There has been a great deal of controversy surrounding the virtual currency bitcoin as a growing number of quick-serve restaurants, bakeries, coffee shops and bars are accepting the digital currency from their customers as payment for their food and beverages.
Bitcoins are a currency that is transferred directly between buyer and seller typically via digital wallets, eliminating the need for bank transaction fees. The currency’s value is based on an ever-changing algorithm. Because the global bitcoin market is unregulated and anonymous, opponents say it is an ideal way for criminals to hide stolen goods and drug transactions. The merchants who are using the payment system argue that it is a secure and convenient way to process sales, and it saves them on credit card transaction fees.
Bitcoins Pay for Durham Donuts
Rise, a biscuit and doughnut shop in Durham, North Carolina, began allowing its customers to pay using the virtual currency in late February, and quickly garnered attention from local media and current and prospective customers. “We are right by the universities and we have a lot of techie customers to begin with, but some others wanted to come in just to use bitcoins,” says Tom Ferguson, owner of Rise and Durham Catering Company. “We are the first business in our area to start using bitcoins.” Ferguson also started accepting bitcoins, he says, because he doesn’t want to keep paying banks. “Why am I paying money to the banks when the price of products are going up and we raised the minimum wage?” he says. “We have to get rid of these middlemen all over the place.”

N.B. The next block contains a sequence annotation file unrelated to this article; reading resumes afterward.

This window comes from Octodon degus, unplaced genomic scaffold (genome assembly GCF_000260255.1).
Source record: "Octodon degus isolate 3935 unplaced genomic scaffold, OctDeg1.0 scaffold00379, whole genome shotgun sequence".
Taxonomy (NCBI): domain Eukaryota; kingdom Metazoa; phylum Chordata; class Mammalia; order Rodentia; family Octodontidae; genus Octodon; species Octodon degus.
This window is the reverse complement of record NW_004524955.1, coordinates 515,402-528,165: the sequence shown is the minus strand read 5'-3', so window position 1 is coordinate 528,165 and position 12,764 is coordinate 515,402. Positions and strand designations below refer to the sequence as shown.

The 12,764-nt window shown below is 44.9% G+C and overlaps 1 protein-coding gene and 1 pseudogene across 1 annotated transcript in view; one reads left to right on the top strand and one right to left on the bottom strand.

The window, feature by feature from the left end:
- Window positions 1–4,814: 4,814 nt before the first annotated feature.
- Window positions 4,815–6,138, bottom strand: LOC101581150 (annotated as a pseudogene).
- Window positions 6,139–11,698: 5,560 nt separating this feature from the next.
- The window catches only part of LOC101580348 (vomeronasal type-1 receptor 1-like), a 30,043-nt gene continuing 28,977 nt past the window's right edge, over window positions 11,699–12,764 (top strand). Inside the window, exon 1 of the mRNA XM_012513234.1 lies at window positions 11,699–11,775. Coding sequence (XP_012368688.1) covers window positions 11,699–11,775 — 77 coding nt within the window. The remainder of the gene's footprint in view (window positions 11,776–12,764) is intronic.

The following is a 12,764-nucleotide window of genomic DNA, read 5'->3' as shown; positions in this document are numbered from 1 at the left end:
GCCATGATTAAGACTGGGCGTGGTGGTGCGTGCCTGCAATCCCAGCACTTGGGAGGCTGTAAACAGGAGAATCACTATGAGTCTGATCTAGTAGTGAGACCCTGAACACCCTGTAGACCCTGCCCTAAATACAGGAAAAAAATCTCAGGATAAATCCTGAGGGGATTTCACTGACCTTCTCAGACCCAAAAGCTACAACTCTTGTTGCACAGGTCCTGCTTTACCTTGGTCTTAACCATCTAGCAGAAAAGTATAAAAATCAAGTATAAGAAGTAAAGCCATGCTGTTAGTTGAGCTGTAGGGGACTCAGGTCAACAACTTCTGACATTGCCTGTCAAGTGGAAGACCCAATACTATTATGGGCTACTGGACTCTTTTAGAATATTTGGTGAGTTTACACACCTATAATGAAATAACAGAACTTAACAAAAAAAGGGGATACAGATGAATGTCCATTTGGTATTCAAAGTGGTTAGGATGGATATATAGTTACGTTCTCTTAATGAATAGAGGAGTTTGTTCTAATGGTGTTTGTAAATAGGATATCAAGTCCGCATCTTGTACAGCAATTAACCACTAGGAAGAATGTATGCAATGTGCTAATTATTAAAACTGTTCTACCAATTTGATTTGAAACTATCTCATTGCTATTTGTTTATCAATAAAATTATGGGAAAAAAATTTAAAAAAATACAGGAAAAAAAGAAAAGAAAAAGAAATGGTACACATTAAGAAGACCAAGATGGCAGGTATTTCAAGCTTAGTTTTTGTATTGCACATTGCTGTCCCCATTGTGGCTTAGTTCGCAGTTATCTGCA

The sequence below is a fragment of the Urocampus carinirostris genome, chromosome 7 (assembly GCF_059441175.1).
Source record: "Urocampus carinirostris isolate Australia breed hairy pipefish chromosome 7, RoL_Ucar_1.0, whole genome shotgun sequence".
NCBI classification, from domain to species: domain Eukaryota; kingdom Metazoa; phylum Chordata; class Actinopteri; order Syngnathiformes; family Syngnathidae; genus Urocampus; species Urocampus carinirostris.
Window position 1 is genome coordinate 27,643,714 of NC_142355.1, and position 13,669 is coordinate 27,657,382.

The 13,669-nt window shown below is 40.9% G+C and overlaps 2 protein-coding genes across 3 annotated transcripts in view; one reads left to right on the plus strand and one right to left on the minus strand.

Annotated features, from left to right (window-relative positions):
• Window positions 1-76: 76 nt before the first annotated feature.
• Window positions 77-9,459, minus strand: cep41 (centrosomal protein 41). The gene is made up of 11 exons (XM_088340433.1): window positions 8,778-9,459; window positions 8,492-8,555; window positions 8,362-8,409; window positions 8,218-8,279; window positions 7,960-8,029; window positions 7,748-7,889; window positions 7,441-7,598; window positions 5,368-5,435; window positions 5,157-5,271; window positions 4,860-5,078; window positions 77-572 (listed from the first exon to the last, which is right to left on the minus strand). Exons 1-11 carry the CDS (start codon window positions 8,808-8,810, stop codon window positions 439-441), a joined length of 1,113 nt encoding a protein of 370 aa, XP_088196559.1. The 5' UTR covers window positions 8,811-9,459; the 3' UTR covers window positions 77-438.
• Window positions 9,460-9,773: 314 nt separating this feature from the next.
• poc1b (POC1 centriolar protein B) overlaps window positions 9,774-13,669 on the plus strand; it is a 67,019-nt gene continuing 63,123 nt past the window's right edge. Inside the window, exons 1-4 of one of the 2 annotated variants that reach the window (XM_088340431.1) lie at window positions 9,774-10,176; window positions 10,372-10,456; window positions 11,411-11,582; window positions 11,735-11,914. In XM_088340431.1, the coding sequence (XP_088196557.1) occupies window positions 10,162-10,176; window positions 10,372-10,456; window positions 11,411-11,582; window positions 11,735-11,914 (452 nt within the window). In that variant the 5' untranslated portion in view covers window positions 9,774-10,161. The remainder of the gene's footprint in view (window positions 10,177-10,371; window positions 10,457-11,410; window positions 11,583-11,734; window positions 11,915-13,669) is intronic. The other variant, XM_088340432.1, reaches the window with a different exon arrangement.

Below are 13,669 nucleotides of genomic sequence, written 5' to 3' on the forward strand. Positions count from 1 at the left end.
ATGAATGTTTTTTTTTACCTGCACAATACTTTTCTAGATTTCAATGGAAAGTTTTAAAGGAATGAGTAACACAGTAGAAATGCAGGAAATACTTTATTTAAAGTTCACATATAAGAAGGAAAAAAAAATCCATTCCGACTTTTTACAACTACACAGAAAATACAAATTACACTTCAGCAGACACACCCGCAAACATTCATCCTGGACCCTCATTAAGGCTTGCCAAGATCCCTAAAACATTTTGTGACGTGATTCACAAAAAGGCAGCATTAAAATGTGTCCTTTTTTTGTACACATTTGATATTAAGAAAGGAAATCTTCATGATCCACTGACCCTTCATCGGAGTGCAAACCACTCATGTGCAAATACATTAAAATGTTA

Saving Money Per Sale
Rise pays one percent of each transaction because it uses a third-party provider, CoinBase, that converts bitcoin currency into U.S. dollars and deposits it in the company’s bank account nightly. Credit-card transaction fees for its point of sale, on the other hand, are around 2.75 percent and can be more. Each transaction is fairly simple and quick, similar to a credit-card transaction; a customer simply takes a picture of a barcode at the POS and the transaction is completed.
Already Out There
Major online retailers like Overstock.com and Tiger Direct are already accepting bitcoins. There is a lot of growth potential in this. Eventually (though not anytime soon,) it will turn into paying your employees and vendors in bitcoins. At this point, bitcoins are more of a novelty used by only a handful of customers who are among the more tech-savvy.